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Quantum Calculus?

  1. May 20, 2008 #1
    Hi, first post. I'm not a physics buff at all and this is probably an easy question to answer.
    when looking at the fundamental theorem of calculus you take the limit as say t goes to zero (t being time). But does quantum physics say that t is not continuous.. something like a smallest time step such as plank time?.. and would this change calculus when dealing with real world problems?

  2. jcsd
  3. May 20, 2008 #2
    Well, t need not be time, and as far as calculus is concerned, it can be anything. In quantum mechanics time and space are usually treated as being continuous variables, and it is usually only when you throw gravity (or field theory) in the mix that you need to ask questions about discreteness of time.

    Aside: In quantum mechanics, things are sometimes discrete and sometimes not. It's not fundamental to quantum mechanics, but rather the spaces on which the quantities are defined. For example, angles live on a compact space, and so angular momentum gets quantized. On the other hand, distances are unbounded and so these aren't quantized.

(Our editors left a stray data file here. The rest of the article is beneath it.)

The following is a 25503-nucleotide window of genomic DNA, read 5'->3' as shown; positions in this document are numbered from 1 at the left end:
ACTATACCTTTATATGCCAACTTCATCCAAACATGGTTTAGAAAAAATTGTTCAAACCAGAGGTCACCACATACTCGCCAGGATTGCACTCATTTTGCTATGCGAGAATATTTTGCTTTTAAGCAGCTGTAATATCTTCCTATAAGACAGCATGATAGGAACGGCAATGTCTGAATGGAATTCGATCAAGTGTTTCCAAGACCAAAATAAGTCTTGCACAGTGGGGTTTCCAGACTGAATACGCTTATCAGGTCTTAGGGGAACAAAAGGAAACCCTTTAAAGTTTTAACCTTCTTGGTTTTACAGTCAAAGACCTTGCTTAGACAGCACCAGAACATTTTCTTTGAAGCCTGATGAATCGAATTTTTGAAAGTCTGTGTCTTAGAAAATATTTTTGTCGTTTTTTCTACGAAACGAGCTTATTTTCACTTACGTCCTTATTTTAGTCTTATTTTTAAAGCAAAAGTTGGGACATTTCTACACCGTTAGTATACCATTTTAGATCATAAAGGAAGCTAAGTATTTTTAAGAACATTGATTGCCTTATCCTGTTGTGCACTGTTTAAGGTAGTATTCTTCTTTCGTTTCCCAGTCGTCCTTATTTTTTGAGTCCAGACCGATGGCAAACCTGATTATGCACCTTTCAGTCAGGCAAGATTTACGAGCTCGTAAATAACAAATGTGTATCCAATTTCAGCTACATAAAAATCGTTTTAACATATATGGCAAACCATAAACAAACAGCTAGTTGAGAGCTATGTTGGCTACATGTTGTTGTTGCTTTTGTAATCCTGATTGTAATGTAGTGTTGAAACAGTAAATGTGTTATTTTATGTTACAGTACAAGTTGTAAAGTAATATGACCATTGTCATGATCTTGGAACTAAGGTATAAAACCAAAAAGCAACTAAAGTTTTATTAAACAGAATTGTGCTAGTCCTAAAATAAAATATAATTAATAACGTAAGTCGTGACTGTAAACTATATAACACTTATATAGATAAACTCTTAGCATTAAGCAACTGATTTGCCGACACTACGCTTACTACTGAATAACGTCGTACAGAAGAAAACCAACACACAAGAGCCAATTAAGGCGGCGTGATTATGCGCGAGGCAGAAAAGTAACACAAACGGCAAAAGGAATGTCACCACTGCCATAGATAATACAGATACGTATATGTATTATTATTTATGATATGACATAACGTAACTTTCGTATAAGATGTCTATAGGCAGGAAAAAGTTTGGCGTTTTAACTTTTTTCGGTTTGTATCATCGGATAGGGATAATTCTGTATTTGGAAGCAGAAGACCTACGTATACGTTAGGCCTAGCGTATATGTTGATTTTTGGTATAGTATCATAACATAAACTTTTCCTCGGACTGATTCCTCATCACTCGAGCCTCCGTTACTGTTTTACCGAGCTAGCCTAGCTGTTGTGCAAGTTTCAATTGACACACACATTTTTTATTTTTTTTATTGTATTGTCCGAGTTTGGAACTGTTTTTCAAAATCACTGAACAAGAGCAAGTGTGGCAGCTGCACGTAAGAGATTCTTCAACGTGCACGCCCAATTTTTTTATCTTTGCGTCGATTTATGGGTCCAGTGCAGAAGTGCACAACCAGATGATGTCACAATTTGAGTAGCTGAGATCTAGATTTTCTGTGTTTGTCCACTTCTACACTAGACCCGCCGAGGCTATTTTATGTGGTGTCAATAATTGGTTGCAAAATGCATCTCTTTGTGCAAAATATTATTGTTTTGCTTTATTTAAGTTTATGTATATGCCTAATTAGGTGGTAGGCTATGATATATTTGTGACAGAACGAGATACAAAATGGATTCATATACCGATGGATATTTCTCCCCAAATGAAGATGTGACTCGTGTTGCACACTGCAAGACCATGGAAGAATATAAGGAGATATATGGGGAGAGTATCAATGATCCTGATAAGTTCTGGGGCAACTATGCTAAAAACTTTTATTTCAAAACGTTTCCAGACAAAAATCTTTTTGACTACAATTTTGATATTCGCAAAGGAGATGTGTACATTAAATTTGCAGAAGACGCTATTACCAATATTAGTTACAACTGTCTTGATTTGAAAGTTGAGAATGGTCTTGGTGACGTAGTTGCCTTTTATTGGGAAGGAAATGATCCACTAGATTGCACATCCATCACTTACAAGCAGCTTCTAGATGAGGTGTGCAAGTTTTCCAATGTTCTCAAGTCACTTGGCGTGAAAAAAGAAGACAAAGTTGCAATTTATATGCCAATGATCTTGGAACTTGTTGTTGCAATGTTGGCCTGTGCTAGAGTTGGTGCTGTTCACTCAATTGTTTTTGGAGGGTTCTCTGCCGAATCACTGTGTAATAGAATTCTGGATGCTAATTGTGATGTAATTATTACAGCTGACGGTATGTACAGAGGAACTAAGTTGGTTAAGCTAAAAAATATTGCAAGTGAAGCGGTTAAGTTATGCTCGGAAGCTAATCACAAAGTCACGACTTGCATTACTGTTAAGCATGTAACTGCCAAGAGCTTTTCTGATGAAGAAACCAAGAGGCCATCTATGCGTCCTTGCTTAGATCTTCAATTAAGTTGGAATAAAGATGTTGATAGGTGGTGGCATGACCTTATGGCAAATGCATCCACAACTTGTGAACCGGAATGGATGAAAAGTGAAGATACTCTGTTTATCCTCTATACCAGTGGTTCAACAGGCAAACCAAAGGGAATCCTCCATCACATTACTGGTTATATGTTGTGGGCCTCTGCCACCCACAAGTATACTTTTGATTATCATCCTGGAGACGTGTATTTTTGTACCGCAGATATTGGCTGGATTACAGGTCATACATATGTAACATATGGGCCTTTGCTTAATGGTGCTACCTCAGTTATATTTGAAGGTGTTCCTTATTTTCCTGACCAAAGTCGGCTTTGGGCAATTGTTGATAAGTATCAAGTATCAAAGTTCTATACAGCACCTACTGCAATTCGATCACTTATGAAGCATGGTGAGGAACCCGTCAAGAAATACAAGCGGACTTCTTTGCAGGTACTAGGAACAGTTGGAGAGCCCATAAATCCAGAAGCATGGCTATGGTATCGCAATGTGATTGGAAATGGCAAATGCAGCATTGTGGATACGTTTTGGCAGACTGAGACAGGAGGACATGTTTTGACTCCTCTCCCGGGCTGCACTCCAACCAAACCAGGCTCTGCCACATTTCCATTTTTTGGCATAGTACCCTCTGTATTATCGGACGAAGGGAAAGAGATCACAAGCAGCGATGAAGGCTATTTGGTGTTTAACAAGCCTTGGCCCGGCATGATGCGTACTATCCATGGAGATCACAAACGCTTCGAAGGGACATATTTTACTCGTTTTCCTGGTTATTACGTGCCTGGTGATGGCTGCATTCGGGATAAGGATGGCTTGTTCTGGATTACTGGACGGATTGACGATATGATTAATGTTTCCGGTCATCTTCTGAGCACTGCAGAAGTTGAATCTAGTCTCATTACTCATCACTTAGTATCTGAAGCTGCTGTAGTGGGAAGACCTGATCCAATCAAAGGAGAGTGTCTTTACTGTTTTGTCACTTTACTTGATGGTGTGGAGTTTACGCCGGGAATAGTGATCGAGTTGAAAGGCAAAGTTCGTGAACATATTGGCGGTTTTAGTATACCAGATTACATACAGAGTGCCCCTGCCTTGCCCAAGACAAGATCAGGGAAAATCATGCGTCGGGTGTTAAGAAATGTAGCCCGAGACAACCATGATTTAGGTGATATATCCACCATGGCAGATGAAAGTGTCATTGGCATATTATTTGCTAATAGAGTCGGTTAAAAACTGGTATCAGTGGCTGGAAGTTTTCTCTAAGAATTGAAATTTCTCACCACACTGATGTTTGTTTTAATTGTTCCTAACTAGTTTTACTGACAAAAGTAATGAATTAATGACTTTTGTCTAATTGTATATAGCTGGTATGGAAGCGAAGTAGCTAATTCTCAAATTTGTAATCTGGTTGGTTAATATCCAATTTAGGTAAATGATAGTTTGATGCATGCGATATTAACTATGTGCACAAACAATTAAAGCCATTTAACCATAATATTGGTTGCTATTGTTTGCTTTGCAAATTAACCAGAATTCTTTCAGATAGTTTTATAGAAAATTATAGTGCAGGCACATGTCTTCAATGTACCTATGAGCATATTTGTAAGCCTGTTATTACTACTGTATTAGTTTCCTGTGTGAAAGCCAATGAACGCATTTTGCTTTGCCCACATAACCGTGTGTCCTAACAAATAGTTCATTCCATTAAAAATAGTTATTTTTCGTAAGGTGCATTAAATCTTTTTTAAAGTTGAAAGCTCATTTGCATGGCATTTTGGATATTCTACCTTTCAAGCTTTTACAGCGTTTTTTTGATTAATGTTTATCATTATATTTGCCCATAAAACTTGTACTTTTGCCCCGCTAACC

Back to your question. I don't know if this would really change real-world problems. The definition of a limit says that you never actually have to take t=0, but just "as close as you need to". That's sort of the heart of the delta-epsilon definition of the limit.
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